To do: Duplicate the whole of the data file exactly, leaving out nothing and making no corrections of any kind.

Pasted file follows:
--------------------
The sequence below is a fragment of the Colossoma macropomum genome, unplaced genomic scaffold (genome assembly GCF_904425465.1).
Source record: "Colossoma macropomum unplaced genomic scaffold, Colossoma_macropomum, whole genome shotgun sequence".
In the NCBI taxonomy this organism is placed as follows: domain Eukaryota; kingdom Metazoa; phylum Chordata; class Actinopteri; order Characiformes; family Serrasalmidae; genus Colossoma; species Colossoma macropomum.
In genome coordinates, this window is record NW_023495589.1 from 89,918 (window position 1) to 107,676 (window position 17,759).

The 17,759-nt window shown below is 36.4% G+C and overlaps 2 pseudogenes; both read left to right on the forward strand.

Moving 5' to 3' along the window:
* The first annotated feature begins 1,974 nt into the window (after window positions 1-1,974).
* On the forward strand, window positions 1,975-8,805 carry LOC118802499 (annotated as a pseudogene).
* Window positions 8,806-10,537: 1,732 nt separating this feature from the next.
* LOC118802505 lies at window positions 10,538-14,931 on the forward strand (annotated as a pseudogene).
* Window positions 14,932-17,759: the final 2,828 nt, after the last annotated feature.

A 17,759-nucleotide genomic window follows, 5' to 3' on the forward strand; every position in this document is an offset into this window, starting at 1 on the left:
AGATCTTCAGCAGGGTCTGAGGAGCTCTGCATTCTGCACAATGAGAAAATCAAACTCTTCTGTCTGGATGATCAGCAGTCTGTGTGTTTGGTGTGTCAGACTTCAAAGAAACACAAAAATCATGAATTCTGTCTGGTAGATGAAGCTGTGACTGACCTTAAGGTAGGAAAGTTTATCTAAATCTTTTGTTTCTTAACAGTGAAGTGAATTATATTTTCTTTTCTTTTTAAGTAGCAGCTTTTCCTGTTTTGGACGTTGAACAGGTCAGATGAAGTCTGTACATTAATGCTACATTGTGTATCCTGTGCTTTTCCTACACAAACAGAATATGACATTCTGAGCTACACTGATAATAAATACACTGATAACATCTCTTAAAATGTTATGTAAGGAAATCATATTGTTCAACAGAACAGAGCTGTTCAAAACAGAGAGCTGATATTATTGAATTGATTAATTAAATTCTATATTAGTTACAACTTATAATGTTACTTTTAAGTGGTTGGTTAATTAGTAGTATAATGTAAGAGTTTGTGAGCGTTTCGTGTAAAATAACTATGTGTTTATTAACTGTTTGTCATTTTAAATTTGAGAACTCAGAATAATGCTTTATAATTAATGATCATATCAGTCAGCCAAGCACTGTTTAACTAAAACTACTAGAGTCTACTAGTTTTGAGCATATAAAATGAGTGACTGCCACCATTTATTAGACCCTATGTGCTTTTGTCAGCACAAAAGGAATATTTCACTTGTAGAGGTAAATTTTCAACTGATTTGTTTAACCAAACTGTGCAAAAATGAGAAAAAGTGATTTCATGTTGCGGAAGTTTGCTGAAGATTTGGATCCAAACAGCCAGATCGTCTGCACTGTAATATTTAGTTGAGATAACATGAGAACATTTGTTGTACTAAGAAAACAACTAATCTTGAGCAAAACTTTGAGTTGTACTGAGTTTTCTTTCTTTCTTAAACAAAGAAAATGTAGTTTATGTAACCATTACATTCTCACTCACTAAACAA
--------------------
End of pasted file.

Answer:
The sequence below is a fragment of the Colossoma macropomum genome, unplaced genomic scaffold (genome assembly GCF_904425465.1).
Source record: "Colossoma macropomum unplaced genomic scaffold, Colossoma_macropomum, whole genome shotgun sequence".
In the NCBI taxonomy this organism is placed as follows: domain Eukaryota; kingdom Metazoa; phylum Chordata; class Actinopteri; order Characiformes; family Serrasalmidae; genus Colossoma; species Colossoma macropomum.
In genome coordinates, this window is record NW_023495589.1 from 89,918 (window position 1) to 107,676 (window position 17,759).

The 17,759-nt window shown below is 36.4% G+C and overlaps 2 pseudogenes; both read left to right on the forward strand.

Moving 5' to 3' along the window:
* The first annotated feature begins 1,974 nt into the window (after window positions 1-1,974).
* On the forward strand, window positions 1,975-8,805 carry LOC118802499 (annotated as a pseudogene).
* Window positions 8,806-10,537: 1,732 nt separating this feature from the next.
* LOC118802505 lies at window positions 10,538-14,931 on the forward strand (annotated as a pseudogene).
* Window positions 14,932-17,759: the final 2,828 nt, after the last annotated feature.

A 17,759-nucleotide genomic window follows, 5' to 3' on the forward strand; every position in this document is an offset into this window, starting at 1 on the left:
AGATCTTCAGCAGGGTCTGAGGAGCTCTGCATTCTGCACAATGAGAAAATCAAACTCTTCTGTCTGGATGATCAGCAGTCTGTGTGTTTGGTGTGTCAGACTTCAAAGAAACACAAAAATCATGAATTCTGTCTGGTAGATGAAGCTGTGACTGACCTTAAGGTAGGAAAGTTTATCTAAATCTTTTGTTTCTTAACAGTGAAGTGAATTATATTTTCTTTTCTTTTTAAGTAGCAGCTTTTCCTGTTTTGGACGTTGAACAGGTCAGATGAAGTCTGTACATTAATGCTACATTGTGTATCCTGTGCTTTTCCTACACAAACAGAATATGACATTCTGAGCTACACTGATAATAAATACACTGATAACATCTCTTAAAATGTTATGTAAGGAAATCATATTGTTCAACAGAACAGAGCTGTTCAAAACAGAGAGCTGATATTATTGAATTGATTAATTAAATTCTATATTAGTTACAACTTATAATGTTACTTTTAAGTGGTTGGTTAATTAGTAGTATAATGTAAGAGTTTGTGAGCGTTTCGTGTAAAATAACTATGTGTTTATTAACTGTTTGTCATTTTAAATTTGAGAACTCAGAATAATGCTTTATAATTAATGATCATATCAGTCAGCCAAGCACTGTTTAACTAAAACTACTAGAGTCTACTAGTTTTGAGCATATAAAATGAGTGACTGCCACCATTTATTAGACCCTATGTGCTTTTGTCAGCACAAAAGGAATATTTCACTTGTAGAGGTAAATTTTCAACTGATTTGTTTAACCAAACTGTGCAAAAATGAGAAAAAGTGATTTCATGTTGCGGAAGTTTGCTGAAGATTTGGATCCAAACAGCCAGATCGTCTGCACTGTAATATTTAGTTGAGATAACATGAGAACATTTGTTGTACTAAGAAAACAACTAATCTTGAGCAAAACTTTGAGTTGTACTGAGTTTTCTTTCTTTCTTAAACAAAGAAAATGTAGTTTATGTAACCATTACATTCTCACTCACTAAACAA